Isn't the obvious solution and the elephant-in-the-room 'BETTER HUMAN BEINGS'? Shouldn't the focus be on better human beings rather than better technology? Why is it that everyone wants to develop better technology rather than focus on better humanity? Because no one has the answers and no one wants to change themselves? In environmental degradation, is it not obvious that nature can heal itself, if only left alone, and it is we humans who need regulation? Many natural parks managers do just that; seal off the area from human interference to let nature heal and recover. It is classified as 'Strict Nature Reserve"by IUCN. Complacency and inaction are not advocated here, as many have misunderstood, but the shifting of focus from technology to the human being. As technology is no match for human greed, isn't introspection & restraining ourselves more relevant than developing more technology, which caused the mess in the first place, by making it easy for a few to consume more? Since technology is only a short term quick fix which fails after a short time, isn't the real problem our addiction to material consumption & our lack of understanding about human nature? Isn't developing more technology sustaining the addiction instead of correcting it, leading to more complex problems later on, needing more complex technological quick fixes like higher drug dosages, more ground troops & equipment, (along with their debilitating side effects) in the future? Isn't this the vicious addiction circle we are trapped in? As researchers, do we merely buy more time with technology OR go to the very root of the problem, the human being?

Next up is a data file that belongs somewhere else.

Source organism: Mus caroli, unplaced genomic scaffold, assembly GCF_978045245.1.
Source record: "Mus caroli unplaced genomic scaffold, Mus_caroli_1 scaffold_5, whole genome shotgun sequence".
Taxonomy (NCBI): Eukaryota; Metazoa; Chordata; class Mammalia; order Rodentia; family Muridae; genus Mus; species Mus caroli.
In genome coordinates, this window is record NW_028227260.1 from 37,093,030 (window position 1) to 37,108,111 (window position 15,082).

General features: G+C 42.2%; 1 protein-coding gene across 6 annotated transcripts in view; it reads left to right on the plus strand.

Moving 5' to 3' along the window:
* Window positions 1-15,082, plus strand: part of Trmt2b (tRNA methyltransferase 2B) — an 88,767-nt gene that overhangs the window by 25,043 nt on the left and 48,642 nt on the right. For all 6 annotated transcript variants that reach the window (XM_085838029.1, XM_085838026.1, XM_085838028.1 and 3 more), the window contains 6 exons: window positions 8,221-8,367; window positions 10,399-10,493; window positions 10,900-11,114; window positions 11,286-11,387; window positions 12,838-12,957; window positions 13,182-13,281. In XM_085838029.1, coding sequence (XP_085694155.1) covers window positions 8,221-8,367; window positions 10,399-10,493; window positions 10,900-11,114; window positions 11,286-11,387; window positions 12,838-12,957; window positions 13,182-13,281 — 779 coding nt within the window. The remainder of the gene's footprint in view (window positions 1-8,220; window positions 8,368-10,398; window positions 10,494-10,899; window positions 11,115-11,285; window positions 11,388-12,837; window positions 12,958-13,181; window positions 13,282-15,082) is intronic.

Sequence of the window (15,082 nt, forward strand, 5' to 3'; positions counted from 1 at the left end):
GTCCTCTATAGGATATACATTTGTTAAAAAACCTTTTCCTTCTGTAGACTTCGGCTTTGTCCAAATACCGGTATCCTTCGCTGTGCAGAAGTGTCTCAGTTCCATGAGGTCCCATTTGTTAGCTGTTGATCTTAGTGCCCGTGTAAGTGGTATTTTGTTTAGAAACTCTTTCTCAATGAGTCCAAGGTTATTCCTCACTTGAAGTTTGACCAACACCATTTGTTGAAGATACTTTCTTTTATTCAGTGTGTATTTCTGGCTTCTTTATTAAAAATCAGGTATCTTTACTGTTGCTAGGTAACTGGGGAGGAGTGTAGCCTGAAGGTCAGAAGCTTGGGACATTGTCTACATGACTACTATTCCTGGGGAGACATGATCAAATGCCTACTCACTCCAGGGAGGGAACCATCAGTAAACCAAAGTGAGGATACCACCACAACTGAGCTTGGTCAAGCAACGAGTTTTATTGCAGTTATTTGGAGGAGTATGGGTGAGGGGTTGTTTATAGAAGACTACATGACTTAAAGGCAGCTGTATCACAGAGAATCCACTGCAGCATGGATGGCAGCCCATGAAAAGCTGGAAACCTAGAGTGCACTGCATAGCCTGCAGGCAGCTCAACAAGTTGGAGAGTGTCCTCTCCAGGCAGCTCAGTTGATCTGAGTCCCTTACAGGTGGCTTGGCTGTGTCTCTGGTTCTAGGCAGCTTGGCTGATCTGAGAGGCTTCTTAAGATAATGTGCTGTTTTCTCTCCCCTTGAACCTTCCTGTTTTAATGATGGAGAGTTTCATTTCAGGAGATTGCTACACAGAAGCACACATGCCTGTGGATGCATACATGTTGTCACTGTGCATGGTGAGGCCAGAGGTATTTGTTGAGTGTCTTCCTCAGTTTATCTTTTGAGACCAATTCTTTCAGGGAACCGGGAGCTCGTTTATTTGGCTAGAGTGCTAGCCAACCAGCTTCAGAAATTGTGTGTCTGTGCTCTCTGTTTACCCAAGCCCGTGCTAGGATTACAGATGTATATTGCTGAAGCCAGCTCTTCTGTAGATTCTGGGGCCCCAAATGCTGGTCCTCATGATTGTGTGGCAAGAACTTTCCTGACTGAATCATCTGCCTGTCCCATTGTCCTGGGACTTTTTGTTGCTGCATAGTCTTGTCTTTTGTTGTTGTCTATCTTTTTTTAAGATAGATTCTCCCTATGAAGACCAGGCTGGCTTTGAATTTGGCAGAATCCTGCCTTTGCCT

A lot of hue and cry is made about climate change and the environment in general. Public and private money is poured into research to study its effects on the environment, sustainability etc. Should we study nature or ourselves?